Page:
Jamestown Historical Society News
The original storage capacity of the JHS vault in the basement of the Jamestown Town Hall was 274 linear feet of materials. When we first moved into the area, we thought it was a lot. Two years ago, a report by the Conservation Assessment Program funded by the American Heritage Preservation and Institute for Library and Museum Services recommended that the society start planning for compact shelving.
We have been collecting material at a much faster rate than anticipated – in the past 12 months, 75 individuals or organizations have donated material for the collection. More than 1,200 records have been added to the database. So, as those of you who have visited the vault are aware, the existing shelves are filling up much more quickly than we had anticipated. Some shelves that we thought of as backup are almost filled. Our textile collection has overflowed the shelves specially purchased for it, and the large boxes of carefully folded and tissue-wrapped clothing now cover the top of shelves primarily devoted to archives.
The movable shelves will increase our storage capacity to 651 linear feet. Additional flat files, wall-mounted cabinets, and a worktable will also be installed.
A second recommendation from the report was that we separate the work area from the collection storage to increase the physical and environmental security of the collection. The town has agreed to let us put tables in the room adjacent to the vault. They will be for the volunteers who work six hours a week doing data entry and collection management. This will allow the entire vault area to be used for housing and protecting the collection.
The society is still looking for about $2,000 to pay for new electrical fixtures for the vault area. The current lights are barely adequate to illuminate the aisles between the fixed shelves. When moveable shelves are installed, their changing positions will obscure the current fixtures. If you are able to help, contact Dianne Rugh at email@example.com or P.O. Box 156.
Installation of the new shelves will probably begin soon after the start of the new year.
Whenever a major storm threatens Jamestown, the historical society – like the rest of island – buttons down. Our major worry during a big wind is that the bonnet of the mill will blow off. The bonnet – the rounded structure at the top of the mill – isn’t physically attached to the rest of the building – it rests on a toothed rail so that it can be turned. The vanes – or sails as they are more properly called – are part of the bonnet and weigh it heavily in their direction. A secondary and more likely danger is that the shaft of a vane will break.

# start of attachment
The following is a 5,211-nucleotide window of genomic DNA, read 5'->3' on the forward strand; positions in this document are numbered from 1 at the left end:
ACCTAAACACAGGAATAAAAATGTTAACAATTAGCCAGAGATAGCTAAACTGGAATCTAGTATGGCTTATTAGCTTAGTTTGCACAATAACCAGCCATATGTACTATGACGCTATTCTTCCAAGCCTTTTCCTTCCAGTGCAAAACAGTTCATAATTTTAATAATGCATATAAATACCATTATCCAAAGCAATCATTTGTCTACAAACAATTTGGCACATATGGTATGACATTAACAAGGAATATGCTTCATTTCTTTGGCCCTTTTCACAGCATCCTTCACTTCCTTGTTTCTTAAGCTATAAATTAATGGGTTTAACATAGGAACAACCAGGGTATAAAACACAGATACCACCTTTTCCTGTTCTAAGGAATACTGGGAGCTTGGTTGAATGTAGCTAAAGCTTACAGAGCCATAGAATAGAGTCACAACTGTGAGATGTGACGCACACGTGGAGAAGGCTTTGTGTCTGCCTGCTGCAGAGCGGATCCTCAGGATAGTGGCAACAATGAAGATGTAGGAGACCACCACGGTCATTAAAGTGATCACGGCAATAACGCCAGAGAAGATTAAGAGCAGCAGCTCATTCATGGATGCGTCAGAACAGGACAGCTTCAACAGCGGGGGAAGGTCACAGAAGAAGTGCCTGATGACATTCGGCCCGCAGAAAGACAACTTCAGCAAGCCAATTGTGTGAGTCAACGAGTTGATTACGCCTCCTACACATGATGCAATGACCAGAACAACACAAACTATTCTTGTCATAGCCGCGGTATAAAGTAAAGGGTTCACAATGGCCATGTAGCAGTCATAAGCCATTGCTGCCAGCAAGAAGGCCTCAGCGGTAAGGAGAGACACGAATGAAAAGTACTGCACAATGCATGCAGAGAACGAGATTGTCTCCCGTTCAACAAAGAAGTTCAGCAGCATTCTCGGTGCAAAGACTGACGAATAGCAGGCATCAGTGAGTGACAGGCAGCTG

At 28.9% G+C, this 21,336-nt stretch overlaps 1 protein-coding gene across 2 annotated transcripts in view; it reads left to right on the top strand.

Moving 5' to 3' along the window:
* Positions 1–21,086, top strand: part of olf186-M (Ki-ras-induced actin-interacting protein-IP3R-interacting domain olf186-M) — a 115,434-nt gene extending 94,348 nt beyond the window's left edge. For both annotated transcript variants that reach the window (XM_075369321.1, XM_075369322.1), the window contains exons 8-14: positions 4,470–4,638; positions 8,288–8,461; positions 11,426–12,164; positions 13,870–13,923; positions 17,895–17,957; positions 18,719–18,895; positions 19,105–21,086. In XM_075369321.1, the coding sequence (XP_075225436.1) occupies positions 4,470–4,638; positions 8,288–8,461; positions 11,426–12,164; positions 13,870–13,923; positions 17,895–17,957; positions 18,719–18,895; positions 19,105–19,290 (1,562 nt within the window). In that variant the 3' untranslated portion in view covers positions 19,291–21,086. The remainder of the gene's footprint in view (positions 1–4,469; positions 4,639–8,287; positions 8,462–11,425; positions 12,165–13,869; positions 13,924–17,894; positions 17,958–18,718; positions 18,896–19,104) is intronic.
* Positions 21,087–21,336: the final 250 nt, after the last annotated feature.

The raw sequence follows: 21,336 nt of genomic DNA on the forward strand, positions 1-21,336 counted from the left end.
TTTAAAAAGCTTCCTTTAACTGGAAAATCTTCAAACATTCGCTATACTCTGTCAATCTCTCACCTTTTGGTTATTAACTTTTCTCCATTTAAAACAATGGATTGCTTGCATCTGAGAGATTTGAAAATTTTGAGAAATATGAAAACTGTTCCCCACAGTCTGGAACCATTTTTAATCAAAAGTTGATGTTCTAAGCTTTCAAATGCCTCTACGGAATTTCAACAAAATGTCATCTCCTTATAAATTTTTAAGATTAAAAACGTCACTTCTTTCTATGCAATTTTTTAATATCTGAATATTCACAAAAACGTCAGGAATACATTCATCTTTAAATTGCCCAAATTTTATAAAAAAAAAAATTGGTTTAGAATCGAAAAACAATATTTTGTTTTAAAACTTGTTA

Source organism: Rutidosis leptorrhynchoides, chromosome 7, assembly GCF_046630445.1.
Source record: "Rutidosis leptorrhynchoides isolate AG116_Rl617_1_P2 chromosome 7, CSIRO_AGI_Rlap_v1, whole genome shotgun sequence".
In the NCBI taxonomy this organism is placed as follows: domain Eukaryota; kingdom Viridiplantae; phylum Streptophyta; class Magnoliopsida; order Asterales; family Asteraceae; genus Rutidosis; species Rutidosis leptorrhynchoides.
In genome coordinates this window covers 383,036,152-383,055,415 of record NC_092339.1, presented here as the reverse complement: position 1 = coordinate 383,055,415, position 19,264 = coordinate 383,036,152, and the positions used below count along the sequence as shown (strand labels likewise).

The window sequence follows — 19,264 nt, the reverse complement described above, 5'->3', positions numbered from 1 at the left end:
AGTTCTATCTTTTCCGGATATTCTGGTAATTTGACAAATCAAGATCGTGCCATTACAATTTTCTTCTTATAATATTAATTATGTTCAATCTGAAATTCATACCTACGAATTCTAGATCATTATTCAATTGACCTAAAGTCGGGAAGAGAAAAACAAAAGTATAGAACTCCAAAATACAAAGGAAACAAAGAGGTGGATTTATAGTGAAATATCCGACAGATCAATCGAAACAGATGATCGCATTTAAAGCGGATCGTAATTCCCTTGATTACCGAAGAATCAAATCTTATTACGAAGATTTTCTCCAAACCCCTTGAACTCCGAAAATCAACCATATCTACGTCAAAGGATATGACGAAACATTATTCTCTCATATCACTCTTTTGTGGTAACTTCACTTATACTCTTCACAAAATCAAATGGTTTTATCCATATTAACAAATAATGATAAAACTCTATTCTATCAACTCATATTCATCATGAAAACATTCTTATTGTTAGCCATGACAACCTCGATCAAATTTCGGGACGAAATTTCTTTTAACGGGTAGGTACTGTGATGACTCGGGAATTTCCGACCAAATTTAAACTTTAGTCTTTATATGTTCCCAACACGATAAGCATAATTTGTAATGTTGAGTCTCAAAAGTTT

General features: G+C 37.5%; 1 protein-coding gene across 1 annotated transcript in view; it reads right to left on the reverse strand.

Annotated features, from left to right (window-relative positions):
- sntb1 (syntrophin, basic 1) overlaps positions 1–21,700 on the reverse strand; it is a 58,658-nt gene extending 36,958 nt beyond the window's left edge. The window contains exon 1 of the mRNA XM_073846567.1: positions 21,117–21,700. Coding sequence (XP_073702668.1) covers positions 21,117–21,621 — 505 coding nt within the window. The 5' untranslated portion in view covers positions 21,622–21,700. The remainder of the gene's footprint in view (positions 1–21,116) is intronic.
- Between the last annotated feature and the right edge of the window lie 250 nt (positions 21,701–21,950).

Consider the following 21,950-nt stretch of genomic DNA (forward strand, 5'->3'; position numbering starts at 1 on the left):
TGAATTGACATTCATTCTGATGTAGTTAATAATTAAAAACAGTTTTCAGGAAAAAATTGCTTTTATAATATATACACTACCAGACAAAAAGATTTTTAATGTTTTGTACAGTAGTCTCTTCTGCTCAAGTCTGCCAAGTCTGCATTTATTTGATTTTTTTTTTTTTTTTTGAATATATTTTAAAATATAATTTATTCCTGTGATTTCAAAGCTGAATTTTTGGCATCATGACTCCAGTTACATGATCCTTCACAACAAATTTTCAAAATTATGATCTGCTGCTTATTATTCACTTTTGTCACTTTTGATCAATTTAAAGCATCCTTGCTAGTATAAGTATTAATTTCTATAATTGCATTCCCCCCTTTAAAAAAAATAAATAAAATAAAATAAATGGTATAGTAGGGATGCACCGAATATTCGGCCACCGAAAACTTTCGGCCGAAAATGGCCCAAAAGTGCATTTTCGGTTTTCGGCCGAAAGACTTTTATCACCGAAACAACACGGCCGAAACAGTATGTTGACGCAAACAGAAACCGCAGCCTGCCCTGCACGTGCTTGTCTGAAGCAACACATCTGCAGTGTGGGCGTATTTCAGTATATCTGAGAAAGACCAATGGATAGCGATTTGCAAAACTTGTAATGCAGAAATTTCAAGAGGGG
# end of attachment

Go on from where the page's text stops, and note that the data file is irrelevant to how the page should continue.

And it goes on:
For Hurricane Sandy, Andy Shrake, our millwright, tied the windshaft, to which the vanes are attached, to the 3,500-pound grindstone, and then lashed the vanes to each other at the outer tips. The mill weathered the storm in fine shape, although a large branch broke off the birch at the southern edge of the field.
At the town’s Conanicut Battery Historic Park, where the society maintains the 1776 earthwork fort and a series of scenic trails, Sandy and the nor’easter that followed caused minor damage. Two large limbs – one from each storm – came down on the Prospect Hill trail. The battery committee used a chain saw to cut up and remove the trees, and it also cleared minor debris from the main trail leading to the battery and the Fallen Maple Trail. All trails are now passable.
Use of the society’s website to ask questions about Jamestown history continues.
The most interesting research this month involved a 1723 map of Jamestown that had recently been purchased by a New York collector. The map seems to be a copy by John Mumford of Joshua Fisher’s 1658 map with the names of owners updated to show who owned the property 65 years later. The Arnold brothers – Benedict, Josiah and Oliver – are shown as the owners of most of the property purchased by their father Benedict in 1657. Nicholas, Caleb, John and Edward Carr owned tracts of property, some of which had been purchased originally by Robert and Caleb Carr. A few of the names on the later map are new, as would be expected after more than half a century.
Many of the names on the 1723 map are hard to read, and the investigation included a search – conducted by an agent for the map’s owners – of Jamestown’s land records, which trace all land ownership back to Fisher’s 1658 map.
An email to info@jamestown historicalsociety.org from Sweden asked about a family member who had immigrated to the United States. There are 21 towns named “Jamestown” in the United States, not including a couple of townships and an Indian reservation. A search of Ancestry.com determined that our Swedish correspondent was looking for Jamestown, Minn. – a first for us, though we are often confused with Jamestown, Va. We sent him that information and his response was endearing: “My heart warms up to your goodness, thank you. ... If there is anything I can do for you, if you ever need information from the Swedish church records, just give me a shout.”